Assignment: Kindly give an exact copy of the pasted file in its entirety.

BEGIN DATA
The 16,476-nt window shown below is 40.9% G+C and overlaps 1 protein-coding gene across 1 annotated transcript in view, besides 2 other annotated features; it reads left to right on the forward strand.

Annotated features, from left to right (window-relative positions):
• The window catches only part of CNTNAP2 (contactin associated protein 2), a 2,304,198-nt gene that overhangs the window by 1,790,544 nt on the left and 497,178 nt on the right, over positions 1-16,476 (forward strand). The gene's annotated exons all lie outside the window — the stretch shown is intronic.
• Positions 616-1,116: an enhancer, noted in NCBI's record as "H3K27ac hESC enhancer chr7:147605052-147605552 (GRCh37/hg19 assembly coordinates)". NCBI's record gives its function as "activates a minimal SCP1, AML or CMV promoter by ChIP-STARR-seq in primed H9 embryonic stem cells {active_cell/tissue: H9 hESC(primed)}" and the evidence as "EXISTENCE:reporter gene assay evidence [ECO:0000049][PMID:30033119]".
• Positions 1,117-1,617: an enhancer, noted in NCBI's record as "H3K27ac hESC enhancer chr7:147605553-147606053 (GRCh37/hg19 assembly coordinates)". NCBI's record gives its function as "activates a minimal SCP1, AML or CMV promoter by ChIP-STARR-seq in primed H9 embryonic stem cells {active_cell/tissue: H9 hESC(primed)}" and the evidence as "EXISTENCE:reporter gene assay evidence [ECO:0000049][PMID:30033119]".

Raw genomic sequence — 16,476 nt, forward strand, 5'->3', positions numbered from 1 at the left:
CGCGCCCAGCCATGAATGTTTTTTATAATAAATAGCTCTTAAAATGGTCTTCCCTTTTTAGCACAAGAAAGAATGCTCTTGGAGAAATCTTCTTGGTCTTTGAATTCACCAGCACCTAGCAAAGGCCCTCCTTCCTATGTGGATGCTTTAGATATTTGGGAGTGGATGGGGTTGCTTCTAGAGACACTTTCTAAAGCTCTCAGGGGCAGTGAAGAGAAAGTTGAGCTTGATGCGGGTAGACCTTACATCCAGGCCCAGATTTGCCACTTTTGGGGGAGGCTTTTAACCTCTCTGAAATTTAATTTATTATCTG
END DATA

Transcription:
The 16,476-nt window shown below is 40.9% G+C and overlaps 1 protein-coding gene across 1 annotated transcript in view, besides 2 other annotated features; it reads left to right on the forward strand.

Annotated features, from left to right (window-relative positions):
• The window catches only part of CNTNAP2 (contactin associated protein 2), a 2,304,198-nt gene that overhangs the window by 1,790,544 nt on the left and 497,178 nt on the right, over positions 1-16,476 (forward strand). The gene's annotated exons all lie outside the window — the stretch shown is intronic.
• Positions 616-1,116: an enhancer, noted in NCBI's record as "H3K27ac hESC enhancer chr7:147605052-147605552 (GRCh37/hg19 assembly coordinates)". NCBI's record gives its function as "activates a minimal SCP1, AML or CMV promoter by ChIP-STARR-seq in primed H9 embryonic stem cells {active_cell/tissue: H9 hESC(primed)}" and the evidence as "EXISTENCE:reporter gene assay evidence [ECO:0000049][PMID:30033119]".
• Positions 1,117-1,617: an enhancer, noted in NCBI's record as "H3K27ac hESC enhancer chr7:147605553-147606053 (GRCh37/hg19 assembly coordinates)". NCBI's record gives its function as "activates a minimal SCP1, AML or CMV promoter by ChIP-STARR-seq in primed H9 embryonic stem cells {active_cell/tissue: H9 hESC(primed)}" and the evidence as "EXISTENCE:reporter gene assay evidence [ECO:0000049][PMID:30033119]".

Raw genomic sequence — 16,476 nt, forward strand, 5'->3', positions numbered from 1 at the left:
CGCGCCCAGCCATGAATGTTTTTTATAATAAATAGCTCTTAAAATGGTCTTCCCTTTTTAGCACAAGAAAGAATGCTCTTGGAGAAATCTTCTTGGTCTTTGAATTCACCAGCACCTAGCAAAGGCCCTCCTTCCTATGTGGATGCTTTAGATATTTGGGAGTGGATGGGGTTGCTTCTAGAGACACTTTCTAAAGCTCTCAGGGGCAGTGAAGAGAAAGTTGAGCTTGATGCGGGTAGACCTTACATCCAGGCCCAGATTTGCCACTTTTGGGGGAGGCTTTTAACCTCTCTGAAATTTAATTTATTATCTG